Monday 31 January 2018
Landing in New Orleans I picked up a rental car and headed to Baton Rouge on I10 East. I had put Baton Rouge in Google maps. It placed me in a really rough area of the town – one house had razor wire around it and looked like a gang headquarters. As I didn’t have a lot of time to spare I continued on my journey, heading northwest up highway 419 to Pineville, a total journey of just over 350kms. It is dead flat all the way with large cotton fields and some other crops. The road is excellent and very wide with a speed limit of 70mph but the general speed seems to be closer to 80.
Reaching town I called in to see Mike, Joe and Mike, who I had met up in Texas last year. They had said if I was ever in the area to drop in. They are all US Marshals and based at the special operations group headquarters. Mike had gone home sick so Joe took me for a tour of the place showing me lots of interesting things including several shooting ranges.
Pineville has a population of around 14,000. It is only separated from Alexandra (population around 47,000) by the Red River, which is still used as a shipping river, running freight being transported several hundred kilometres up the river. Pineville also hosts a large national guard base where the marshals have their headquarters.
Joe had very kindly offered me a bed for the night so after a rather nice hamburger we headed to his place. Katie, Joe’s wife, was there to greet us.
Tuesday 30 January 2018
I hung out with them at the Marshal’s HQ and managed to catch up on a couple of stories between chatting to people. Joe’s boss, Eddie, joined us for lunch at a rather nice place near the river. The home-cooked, southern-style food was very tasty.
On the way to Joe’s place we picked up some steak, which Joe grilled on the BBQ, while Katie whipped up some beans and potatoes, which was all very tasty and enjoyed over a few wines and great conversation.
After dinner we watched Trump give his state of the nation speech, which sparked some interesting comments and conversation.
A little history on the Marshals service: Created by the first congress in the Judiciary Act of 1789, they were given extensive authority to support the federal courts within their judicial districts and carry out lawful orders issued by the judges. Today they are still tasked with supporting the federal courts and chasing down those wanted for federal offences. These guys are dedicated to tracking down and catching the real bad buggers in order to help keep the US citizens safe. There is a really good web site that outlines the history and evolution of the US Marshal service: www.usmarshals.gov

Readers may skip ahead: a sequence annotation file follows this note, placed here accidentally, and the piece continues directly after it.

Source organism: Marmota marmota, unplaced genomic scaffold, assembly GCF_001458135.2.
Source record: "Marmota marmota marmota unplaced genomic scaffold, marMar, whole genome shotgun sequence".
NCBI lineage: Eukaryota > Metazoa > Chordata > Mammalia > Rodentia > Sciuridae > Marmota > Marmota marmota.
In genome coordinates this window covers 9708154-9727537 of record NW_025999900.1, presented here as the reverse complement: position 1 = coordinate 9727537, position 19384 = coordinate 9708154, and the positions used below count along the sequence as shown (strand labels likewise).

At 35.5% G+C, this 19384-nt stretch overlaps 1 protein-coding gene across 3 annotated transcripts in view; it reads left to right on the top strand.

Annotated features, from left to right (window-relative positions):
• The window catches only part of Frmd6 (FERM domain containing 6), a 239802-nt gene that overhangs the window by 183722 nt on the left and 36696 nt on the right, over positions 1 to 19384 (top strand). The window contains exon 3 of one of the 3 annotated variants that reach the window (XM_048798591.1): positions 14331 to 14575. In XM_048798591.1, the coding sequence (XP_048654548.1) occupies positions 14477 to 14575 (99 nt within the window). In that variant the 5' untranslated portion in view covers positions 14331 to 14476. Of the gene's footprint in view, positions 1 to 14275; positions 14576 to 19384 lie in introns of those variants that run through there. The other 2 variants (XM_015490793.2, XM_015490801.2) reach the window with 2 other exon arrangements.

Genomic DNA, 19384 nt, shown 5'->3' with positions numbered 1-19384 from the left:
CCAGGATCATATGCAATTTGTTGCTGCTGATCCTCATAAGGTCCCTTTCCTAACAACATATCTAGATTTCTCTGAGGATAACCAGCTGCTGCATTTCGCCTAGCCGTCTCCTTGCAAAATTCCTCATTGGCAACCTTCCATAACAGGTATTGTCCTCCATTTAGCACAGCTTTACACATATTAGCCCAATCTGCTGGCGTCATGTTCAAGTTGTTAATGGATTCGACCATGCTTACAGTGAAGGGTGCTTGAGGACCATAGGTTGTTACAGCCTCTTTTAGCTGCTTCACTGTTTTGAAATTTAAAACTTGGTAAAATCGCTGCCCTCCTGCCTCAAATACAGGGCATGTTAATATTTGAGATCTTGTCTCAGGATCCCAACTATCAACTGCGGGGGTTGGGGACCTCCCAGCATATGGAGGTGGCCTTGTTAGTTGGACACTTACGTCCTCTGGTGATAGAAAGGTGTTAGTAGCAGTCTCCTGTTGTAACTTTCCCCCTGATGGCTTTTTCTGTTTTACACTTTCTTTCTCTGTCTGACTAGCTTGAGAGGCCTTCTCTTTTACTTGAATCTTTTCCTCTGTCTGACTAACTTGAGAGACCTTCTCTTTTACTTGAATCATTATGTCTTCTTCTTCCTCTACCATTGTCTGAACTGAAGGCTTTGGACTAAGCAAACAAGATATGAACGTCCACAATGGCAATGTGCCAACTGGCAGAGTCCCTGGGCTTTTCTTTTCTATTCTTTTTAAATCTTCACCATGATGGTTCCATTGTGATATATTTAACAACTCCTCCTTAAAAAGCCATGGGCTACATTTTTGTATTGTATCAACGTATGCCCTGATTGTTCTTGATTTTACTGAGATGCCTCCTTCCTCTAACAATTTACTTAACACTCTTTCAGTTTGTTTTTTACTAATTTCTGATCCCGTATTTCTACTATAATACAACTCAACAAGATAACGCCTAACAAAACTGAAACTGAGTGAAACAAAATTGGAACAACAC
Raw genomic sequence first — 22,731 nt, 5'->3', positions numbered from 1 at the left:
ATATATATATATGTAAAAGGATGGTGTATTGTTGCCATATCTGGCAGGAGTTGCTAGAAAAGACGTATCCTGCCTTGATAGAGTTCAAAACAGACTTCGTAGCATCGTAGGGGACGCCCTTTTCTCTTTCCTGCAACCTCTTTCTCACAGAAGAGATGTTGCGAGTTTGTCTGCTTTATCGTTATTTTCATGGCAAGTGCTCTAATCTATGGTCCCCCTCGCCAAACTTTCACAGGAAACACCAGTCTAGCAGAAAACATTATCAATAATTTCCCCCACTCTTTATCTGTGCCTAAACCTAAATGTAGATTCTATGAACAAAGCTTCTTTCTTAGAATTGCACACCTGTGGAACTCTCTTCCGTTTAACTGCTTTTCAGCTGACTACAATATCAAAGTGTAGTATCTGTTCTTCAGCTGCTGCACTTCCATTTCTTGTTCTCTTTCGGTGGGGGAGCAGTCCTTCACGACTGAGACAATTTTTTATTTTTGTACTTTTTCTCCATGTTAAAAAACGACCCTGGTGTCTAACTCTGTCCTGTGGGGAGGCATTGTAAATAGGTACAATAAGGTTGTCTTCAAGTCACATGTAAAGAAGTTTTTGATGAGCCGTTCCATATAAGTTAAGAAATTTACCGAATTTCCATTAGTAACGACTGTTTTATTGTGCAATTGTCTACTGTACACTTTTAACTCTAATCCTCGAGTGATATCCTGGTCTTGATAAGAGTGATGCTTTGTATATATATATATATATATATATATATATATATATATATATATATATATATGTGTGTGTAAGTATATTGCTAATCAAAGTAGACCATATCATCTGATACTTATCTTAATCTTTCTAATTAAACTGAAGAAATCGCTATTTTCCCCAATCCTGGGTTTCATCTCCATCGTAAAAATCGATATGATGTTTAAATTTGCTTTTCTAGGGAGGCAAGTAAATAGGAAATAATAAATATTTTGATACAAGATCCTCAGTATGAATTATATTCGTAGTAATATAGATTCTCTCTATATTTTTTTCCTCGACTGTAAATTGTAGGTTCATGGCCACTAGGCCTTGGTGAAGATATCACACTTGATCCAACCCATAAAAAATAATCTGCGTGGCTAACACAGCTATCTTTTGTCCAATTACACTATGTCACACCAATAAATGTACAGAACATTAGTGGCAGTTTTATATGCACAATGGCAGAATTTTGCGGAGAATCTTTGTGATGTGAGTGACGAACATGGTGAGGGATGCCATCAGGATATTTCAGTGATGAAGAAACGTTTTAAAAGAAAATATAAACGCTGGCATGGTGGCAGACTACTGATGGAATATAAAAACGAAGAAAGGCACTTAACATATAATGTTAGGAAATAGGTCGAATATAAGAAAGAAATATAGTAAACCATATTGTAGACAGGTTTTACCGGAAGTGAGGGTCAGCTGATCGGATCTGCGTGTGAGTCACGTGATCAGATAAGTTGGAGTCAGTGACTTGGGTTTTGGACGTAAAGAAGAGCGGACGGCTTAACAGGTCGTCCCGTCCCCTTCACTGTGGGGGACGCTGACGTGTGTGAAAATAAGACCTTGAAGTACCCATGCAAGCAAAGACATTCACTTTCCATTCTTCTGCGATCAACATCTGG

Wednesday 31 January 2018
After a good brew of coffee with Joe and Katie I headed off under the clear blue sky, crisscrossed with vapour trails from the many jets in the air, to New Orleans. It’s around -2C here this morning.
I headed down I49 to Lafayette, then east on I 10 east. Crossing the Mississippi River at Baton Rouge I saw what looked like the part of the city I should have visited on the way up. There are lots of trailer houses (transportable) in this part of the world.
East of the Mississippi the road heads over wetlands with some bridges being up to ten miles long, a great feat of engineering. In 1956 President Eisenhower signed the Federal Highway Act to create 41,000miles of “National System of Interstate and Defence Highways”. The primary reason was to evacuate cities in case of atomic attack, move troops around in case of invasion, plus make roads safer and reduce traffic jams. The building of these roads increased productivity throughout the country. Although some of the original ones were never completed there are now over 47,000 miles of interstate which account for 25% of all mileage traveled in the US each year.
Arriving in New Orleans I headed to the National WWII Museum, which Joe had recommended I visit. This turned out to be well worth the visit with several sections. First I went into an auditorium, where a combination of holograms and movie footage, curated by Tom Hanks, took us through the US war story. Next was the Boeing Hall with aircraft including the B17 bomber suspended from the ceiling. To one side there was a mock-up of the USS Tang submarine, which sunk 33 ships before being sunk. In the mock-up one experiences its last action and the sinking. 5 crew survived to be captured and tortured by the Japs.
There is a section dedicated to the road to Berlin and another on the road to Tokyo plus another general section. These are all really well done with lots of footage from the war playing along with stories from various individuals.
The day over, I checked into a hotel complete with record player and a a few jazz LPs. A stroll to the French Quarter revealed the towns only surviving cigar bar where I chatted to a few locals and enjoyed a relaxing evening.
Thursday 1 February 2018
I headed out for a stroll around the town which is gearing up for Mardi Gras. Bourbon Street is closed off in places as the road is prepared for the madness. I was here with a mate, Ross, for a printing trade show in the late nineties while the festival was on. Bourbon street was where it all happened. Packed with people, plastic cups of beer in hand, they partied hard while people threw strings of beads from the balconies to women each time they took off an article of clothing. We visited Pat O’Brien’s bar where the ceiling was lined with steins and pianists sat at two copper clad pianos playing anything people requested. The town doesn’t seem to have changed much since then apart from some work in progress to tidy up the water front.
All too soon it was time to head to the airport for the flight to Houston and then on to Auckland and then Christchurch to attend Sylvia’s niece Joanna’s 21st. Joanna had accomapnied us in Botswana last year.